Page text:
The design of tangible and embedded assistive technologies poses unique challenges. We describe the challenges we encountered during the design of "DataSpoon", explain how we overcame them, and suggest design guidelines. DataSpoon is an instrumented spoon that monitors movement kinematics during self-feeding. Children with motor disorders often encounter difficulty mastering selffeeding. In order to treat them effectively, professional caregivers need to assess their movement kinematics. Currently, assessment is performed through observations and questionnaires. DataSpoon adds sensor-based data to this process. A validation study showed that data obtained from DataSpoon and from a 6-camera 3D motion capture system were similar. Our experience yielded three design guidelines: needs of both caregivers and children should be considered; distractions to direct caregiver-child interaction should be minimized; familiar-looking devices may alleviate concerns associated with unfamiliar technology.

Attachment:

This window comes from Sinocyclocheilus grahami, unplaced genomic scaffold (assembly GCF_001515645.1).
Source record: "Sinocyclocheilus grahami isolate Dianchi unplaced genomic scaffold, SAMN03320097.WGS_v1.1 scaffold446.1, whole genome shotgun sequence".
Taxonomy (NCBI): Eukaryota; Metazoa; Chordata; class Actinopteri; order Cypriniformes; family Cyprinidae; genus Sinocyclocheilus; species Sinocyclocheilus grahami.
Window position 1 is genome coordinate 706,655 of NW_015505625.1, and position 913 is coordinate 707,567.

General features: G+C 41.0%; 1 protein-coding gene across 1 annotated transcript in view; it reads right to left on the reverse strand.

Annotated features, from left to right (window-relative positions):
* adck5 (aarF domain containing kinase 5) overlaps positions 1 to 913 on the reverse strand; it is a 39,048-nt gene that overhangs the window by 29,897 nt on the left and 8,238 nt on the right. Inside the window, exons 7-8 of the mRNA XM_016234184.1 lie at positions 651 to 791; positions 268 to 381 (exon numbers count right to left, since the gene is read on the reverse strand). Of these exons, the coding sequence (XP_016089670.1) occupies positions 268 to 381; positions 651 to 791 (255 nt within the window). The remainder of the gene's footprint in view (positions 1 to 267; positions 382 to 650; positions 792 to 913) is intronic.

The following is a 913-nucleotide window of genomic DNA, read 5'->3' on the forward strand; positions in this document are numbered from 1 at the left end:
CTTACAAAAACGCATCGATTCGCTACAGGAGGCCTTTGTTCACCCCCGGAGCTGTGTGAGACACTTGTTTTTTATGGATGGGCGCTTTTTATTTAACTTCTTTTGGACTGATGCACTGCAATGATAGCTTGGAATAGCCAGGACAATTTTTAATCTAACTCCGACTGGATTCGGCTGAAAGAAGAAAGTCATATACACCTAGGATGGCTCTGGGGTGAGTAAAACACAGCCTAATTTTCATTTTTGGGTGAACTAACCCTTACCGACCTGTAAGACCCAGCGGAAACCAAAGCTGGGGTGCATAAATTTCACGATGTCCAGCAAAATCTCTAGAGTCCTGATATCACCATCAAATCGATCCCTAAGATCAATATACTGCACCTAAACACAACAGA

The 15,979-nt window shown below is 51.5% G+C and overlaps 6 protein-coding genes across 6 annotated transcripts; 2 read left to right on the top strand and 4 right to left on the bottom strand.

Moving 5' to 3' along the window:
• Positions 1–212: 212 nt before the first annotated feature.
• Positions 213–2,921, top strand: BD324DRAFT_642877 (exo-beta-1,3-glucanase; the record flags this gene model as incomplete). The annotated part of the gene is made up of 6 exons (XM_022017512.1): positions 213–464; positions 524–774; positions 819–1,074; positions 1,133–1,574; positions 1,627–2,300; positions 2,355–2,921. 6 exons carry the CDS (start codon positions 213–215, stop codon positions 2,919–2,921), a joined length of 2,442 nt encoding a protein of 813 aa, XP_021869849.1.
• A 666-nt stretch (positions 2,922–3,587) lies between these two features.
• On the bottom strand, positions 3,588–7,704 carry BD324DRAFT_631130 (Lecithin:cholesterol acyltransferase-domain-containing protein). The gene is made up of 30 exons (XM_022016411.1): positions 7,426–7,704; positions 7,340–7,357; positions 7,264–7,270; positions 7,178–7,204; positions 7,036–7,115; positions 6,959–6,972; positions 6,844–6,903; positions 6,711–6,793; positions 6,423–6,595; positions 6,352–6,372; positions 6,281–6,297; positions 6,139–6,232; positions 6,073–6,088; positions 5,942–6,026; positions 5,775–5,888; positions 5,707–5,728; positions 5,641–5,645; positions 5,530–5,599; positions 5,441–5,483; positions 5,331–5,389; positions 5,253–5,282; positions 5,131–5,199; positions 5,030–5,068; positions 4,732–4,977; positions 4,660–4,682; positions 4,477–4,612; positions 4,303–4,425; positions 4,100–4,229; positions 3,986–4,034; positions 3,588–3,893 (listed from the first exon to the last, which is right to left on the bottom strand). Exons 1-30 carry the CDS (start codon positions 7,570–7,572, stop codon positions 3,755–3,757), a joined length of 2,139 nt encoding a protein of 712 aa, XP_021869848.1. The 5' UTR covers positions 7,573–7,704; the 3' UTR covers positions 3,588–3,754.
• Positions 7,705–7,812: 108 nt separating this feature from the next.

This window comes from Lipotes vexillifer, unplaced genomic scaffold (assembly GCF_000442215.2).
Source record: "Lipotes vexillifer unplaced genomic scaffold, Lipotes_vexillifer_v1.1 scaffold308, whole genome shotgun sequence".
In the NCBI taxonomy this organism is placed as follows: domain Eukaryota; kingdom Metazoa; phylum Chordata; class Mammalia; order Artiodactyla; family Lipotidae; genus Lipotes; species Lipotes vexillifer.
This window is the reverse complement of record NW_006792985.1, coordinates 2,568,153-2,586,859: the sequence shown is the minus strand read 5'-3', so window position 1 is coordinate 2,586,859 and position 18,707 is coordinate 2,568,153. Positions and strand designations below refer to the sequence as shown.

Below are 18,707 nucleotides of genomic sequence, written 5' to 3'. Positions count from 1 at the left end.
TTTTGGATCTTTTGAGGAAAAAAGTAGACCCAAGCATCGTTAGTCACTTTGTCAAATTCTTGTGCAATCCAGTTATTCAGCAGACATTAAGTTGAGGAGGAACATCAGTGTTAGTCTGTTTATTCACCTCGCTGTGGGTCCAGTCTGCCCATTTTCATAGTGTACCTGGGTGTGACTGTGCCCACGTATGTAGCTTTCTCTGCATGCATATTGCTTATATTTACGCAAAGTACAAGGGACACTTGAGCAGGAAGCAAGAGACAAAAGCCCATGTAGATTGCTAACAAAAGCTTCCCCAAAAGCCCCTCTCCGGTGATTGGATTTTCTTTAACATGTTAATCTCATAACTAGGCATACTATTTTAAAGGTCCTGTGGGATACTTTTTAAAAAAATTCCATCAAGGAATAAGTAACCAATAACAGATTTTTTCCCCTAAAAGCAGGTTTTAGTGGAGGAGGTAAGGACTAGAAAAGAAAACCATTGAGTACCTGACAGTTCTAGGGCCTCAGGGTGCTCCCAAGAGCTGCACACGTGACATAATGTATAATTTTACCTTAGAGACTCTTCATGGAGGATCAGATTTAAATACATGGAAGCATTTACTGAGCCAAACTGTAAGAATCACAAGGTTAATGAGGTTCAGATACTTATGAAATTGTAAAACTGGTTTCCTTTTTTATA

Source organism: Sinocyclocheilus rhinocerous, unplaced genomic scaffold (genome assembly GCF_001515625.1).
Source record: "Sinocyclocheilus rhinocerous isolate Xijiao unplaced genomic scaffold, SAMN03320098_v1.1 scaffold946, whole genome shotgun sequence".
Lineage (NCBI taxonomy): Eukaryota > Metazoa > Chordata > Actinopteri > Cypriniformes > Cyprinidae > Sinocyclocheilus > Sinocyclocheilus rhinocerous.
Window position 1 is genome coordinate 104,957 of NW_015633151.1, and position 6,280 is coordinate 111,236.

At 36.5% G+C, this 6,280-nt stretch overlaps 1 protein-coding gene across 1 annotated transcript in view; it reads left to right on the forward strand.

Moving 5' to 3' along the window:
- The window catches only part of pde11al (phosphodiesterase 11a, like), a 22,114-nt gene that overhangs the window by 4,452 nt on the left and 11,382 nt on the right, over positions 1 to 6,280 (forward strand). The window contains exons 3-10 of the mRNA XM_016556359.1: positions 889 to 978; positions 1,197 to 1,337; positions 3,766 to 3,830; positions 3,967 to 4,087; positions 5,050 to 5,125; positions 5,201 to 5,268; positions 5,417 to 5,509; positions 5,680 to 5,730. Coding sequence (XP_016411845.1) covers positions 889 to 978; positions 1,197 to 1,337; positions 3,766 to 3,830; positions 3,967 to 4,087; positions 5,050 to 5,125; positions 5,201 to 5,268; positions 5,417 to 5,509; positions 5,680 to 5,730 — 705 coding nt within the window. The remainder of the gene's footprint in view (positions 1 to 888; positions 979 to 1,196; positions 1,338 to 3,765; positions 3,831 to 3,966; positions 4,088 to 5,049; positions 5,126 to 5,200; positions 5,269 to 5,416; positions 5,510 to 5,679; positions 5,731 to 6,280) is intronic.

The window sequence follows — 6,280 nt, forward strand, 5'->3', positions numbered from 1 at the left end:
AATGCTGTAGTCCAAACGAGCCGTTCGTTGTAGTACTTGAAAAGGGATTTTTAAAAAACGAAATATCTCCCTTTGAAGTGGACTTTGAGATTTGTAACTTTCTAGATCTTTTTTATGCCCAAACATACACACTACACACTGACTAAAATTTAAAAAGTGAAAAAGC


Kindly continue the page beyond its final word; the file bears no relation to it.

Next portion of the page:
|Title of host publication||TEI 2016 - Proceedings of the 10th Anniversary Conference on Tangible Embedded and Embodied Interaction|
|Publisher||Association for Computing Machinery, Inc|
|Number of pages||8|
|State||Published - 14 Feb 2016|
|Event||10th Anniversary Conference on Tangible Embedded and Embodied Interaction, TEI 2016 - Eindhoven, Netherlands|
Duration: 14 Feb 2016 → 17 Feb 2016
|Conference||10th Anniversary Conference on Tangible Embedded and Embodied Interaction, TEI 2016|
|Period||14/02/16 → 17/02/16|
Bibliographical noteFunding Information:
This research was supported by the I-CORE Program of the Planning and Budgeting Committee and The Israel Science Foundation (grant no. 1716/12). We would like to thank Shlomi Azoulai, Shai Yagur, Ronit Slyper and Yair Uziel for their invaluable assistance with design and prototyping; Michal Roizman for her assistance with data collection; Noam Fisher for her assistance with project management; Dr. Yoram Shadmi, director of the Bio-Medical Engineering Department at The Chaim Sheba Medical Center for consulting on safety concerns.
Copyright is held by the owner/author(s).
- Assistive technology
- Cerebral palsy
ASJC Scopus subject areas
- Human-Computer Interaction
- Information Systems